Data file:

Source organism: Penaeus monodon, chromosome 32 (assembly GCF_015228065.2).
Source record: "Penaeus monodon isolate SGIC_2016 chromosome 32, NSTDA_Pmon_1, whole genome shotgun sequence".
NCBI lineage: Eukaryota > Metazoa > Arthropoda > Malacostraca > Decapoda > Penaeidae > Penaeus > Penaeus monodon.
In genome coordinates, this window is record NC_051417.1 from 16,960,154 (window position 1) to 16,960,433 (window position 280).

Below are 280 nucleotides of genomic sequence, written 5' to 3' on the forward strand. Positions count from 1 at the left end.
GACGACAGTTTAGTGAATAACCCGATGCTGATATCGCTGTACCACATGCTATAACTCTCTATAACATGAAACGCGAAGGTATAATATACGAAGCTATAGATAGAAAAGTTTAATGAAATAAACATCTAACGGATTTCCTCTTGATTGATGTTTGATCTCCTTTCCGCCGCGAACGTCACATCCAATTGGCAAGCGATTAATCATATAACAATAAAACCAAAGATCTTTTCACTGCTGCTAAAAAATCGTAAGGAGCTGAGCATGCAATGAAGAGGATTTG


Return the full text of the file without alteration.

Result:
Source organism: Penaeus monodon, chromosome 32 (assembly GCF_015228065.2).
Source record: "Penaeus monodon isolate SGIC_2016 chromosome 32, NSTDA_Pmon_1, whole genome shotgun sequence".
NCBI lineage: Eukaryota > Metazoa > Arthropoda > Malacostraca > Decapoda > Penaeidae > Penaeus > Penaeus monodon.
In genome coordinates, this window is record NC_051417.1 from 16,960,154 (window position 1) to 16,960,433 (window position 280).

Below are 280 nucleotides of genomic sequence, written 5' to 3' on the forward strand. Positions count from 1 at the left end.
GACGACAGTTTAGTGAATAACCCGATGCTGATATCGCTGTACCACATGCTATAACTCTCTATAACATGAAACGCGAAGGTATAATATACGAAGCTATAGATAGAAAAGTTTAATGAAATAAACATCTAACGGATTTCCTCTTGATTGATGTTTGATCTCCTTTCCGCCGCGAACGTCACATCCAATTGGCAAGCGATTAATCATATAACAATAAAACCAAAGATCTTTTCACTGCTGCTAAAAAATCGTAAGGAGCTGAGCATGCAATGAAGAGGATTTG